The Revolution from Below (and the Edges)

I oft wonder why our system has been broken for so many years. And for so many years why nothing has changed—why has it worsened? And I don’t know the answers. To be honest, I couldn’t care less about the explanations for why, the reason I have entered this industry is to help rectify the situation. I’m not just talking about affordable care and access for all, I’m also including making health care personable, responsive, adaptable, innovative, enjoyable, etc. (And believe me, there is a lot of E-T-C.)

I’m sure someone, somewhere, at some time has shared the same thoughts—but the struggle continues. I can’t help but think that this time is different. That our generation’s efforts will be different. I have no business doing what I’m doing if I didn’t feel this way. I have respect for what you do and what you have built, but if it makes little sense and stands in the way of changing what we have for the better, don’t expect me to nod my head in agreement as you defend the archaic system.

Do you know what is great? How scared people are of “millennials.” Do you know why this is great? Because being scared means things are changing. If you have googled “managing millennials” you know what I am talking about.

Health care should be the most scared of any industry—its general opposition to change is in for a huge shake-up at all levels. The only thing I’m going to apologize for is the topsy-turvy future this is going to create. We would like to make (positive) change collaboratively. But we’re going to do it whether or not you’re on the bus.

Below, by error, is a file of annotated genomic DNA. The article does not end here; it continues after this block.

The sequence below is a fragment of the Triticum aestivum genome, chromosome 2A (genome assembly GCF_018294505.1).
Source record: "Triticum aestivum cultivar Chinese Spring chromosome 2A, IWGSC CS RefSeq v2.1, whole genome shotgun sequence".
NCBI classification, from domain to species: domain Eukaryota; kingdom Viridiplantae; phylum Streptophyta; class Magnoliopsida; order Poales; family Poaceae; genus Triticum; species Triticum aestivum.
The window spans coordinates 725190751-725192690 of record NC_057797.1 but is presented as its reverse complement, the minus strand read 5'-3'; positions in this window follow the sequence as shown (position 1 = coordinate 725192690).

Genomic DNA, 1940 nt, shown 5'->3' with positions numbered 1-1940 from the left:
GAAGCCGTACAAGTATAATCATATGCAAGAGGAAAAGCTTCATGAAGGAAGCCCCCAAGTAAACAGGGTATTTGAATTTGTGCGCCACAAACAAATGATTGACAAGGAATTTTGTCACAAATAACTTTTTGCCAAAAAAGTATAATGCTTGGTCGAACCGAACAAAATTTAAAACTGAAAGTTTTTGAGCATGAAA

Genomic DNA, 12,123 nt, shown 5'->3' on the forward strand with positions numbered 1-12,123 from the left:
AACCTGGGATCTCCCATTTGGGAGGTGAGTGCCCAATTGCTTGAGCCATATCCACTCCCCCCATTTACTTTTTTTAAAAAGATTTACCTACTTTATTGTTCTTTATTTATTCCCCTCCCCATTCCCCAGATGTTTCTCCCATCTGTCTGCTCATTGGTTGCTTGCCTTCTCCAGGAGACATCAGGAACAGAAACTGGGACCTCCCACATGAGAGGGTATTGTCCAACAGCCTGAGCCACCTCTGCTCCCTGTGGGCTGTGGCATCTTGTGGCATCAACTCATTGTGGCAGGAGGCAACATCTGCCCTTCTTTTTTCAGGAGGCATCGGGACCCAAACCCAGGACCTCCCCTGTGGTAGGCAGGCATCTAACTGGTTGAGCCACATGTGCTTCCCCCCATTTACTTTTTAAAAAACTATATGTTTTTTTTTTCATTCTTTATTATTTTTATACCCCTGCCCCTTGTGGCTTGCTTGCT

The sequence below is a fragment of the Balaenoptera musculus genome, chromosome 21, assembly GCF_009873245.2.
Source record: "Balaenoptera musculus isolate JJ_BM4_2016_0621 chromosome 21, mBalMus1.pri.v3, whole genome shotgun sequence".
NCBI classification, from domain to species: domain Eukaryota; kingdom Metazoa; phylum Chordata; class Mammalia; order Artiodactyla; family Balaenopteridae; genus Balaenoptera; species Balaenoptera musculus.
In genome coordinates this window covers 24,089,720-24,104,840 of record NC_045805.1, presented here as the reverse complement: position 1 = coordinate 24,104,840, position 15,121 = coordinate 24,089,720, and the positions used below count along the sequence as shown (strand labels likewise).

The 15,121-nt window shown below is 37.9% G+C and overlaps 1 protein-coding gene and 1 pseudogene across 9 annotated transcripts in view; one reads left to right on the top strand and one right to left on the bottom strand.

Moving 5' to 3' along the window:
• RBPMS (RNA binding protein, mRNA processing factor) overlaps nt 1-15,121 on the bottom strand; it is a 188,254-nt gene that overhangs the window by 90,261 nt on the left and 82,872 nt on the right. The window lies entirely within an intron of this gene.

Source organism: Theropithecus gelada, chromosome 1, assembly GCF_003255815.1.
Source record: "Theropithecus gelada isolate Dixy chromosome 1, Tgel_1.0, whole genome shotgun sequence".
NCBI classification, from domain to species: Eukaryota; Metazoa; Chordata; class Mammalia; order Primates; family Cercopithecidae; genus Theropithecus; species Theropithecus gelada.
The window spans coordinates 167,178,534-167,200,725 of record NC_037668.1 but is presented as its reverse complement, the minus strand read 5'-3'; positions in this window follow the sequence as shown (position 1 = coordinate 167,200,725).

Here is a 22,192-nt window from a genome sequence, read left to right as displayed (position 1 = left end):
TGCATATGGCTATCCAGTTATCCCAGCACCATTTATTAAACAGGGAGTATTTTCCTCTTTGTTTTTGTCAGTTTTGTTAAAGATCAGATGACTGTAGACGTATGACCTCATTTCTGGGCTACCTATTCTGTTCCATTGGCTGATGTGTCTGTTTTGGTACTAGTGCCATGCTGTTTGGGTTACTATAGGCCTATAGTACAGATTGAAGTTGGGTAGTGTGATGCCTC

Stick us at the bottom, we’ll change it from below. Marginalize us and we’ll start at the edges.

Chet Gulland guest posted at Noah Brier’s blog this week. He writes on young people graduating and the annual “entering the workforce” conversation:

Here’s the little story I’m picking up on: Millennials have reached critical mass in the workplace (front edge 27ish now), are exerting some real power and influence on business and culture, have more like-minded folks coming in behind them that amplify their perspectives, and now, according to some folks, it’s time to get defensive.

But Chet reminds us it need not be a war:

In this complex story of who this generation is and what they mean, I think the biggest (and most exciting) point is missed if we don’t look at everything through the lens of the changed digital communications DNA that they are the leaders of. The great upside to this, as Shirky points out, is that all generations benefit. The way young people operate and the tools they use spread everywhere. The new ways they are organizing themselves will spread everywhere (I’ll be surprised if the biggest, most historic story this year is not about how young people organized themselves to vote in their choice to the White House). I think this is a healthier way to look at the situation. We can be excited that we can work and collaborate with a group that brings a fresh approach to communication, among many other things.

So, together, please, together. I know I’m idealistic. But it beats being pessimistic and stagnant.

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